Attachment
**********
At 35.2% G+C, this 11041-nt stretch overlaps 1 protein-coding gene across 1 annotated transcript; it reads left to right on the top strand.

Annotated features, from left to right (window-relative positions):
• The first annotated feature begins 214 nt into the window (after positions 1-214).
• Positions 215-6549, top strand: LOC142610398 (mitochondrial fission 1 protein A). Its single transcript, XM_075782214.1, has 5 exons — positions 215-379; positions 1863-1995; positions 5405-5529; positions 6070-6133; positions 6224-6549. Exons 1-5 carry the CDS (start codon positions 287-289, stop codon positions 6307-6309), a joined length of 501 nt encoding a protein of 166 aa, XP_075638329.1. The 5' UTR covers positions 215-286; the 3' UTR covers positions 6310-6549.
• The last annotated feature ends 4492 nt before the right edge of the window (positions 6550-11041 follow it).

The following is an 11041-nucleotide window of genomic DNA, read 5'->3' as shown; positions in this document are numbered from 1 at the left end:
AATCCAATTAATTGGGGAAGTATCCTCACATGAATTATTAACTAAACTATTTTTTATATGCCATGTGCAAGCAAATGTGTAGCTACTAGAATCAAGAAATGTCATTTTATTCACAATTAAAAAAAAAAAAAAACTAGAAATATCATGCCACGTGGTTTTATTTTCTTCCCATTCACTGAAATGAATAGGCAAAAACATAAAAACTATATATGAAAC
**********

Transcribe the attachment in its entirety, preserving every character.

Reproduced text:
At 35.2% G+C, this 11041-nt stretch overlaps 1 protein-coding gene across 1 annotated transcript; it reads left to right on the top strand.

Annotated features, from left to right (window-relative positions):
• The first annotated feature begins 214 nt into the window (after positions 1-214).
• Positions 215-6549, top strand: LOC142610398 (mitochondrial fission 1 protein A). Its single transcript, XM_075782214.1, has 5 exons — positions 215-379; positions 1863-1995; positions 5405-5529; positions 6070-6133; positions 6224-6549. Exons 1-5 carry the CDS (start codon positions 287-289, stop codon positions 6307-6309), a joined length of 501 nt encoding a protein of 166 aa, XP_075638329.1. The 5' UTR covers positions 215-286; the 3' UTR covers positions 6310-6549.
• The last annotated feature ends 4492 nt before the right edge of the window (positions 6550-11041 follow it).

The following is an 11041-nucleotide window of genomic DNA, read 5'->3' as shown; positions in this document are numbered from 1 at the left end:
AATCCAATTAATTGGGGAAGTATCCTCACATGAATTATTAACTAAACTATTTTTTATATGCCATGTGCAAGCAAATGTGTAGCTACTAGAATCAAGAAATGTCATTTTATTCACAATTAAAAAAAAAAAAAAACTAGAAATATCATGCCACGTGGTTTTATTTTCTTCCCATTCACTGAAATGAATAGGCAAAAACATAAAAACTATATATGAAAC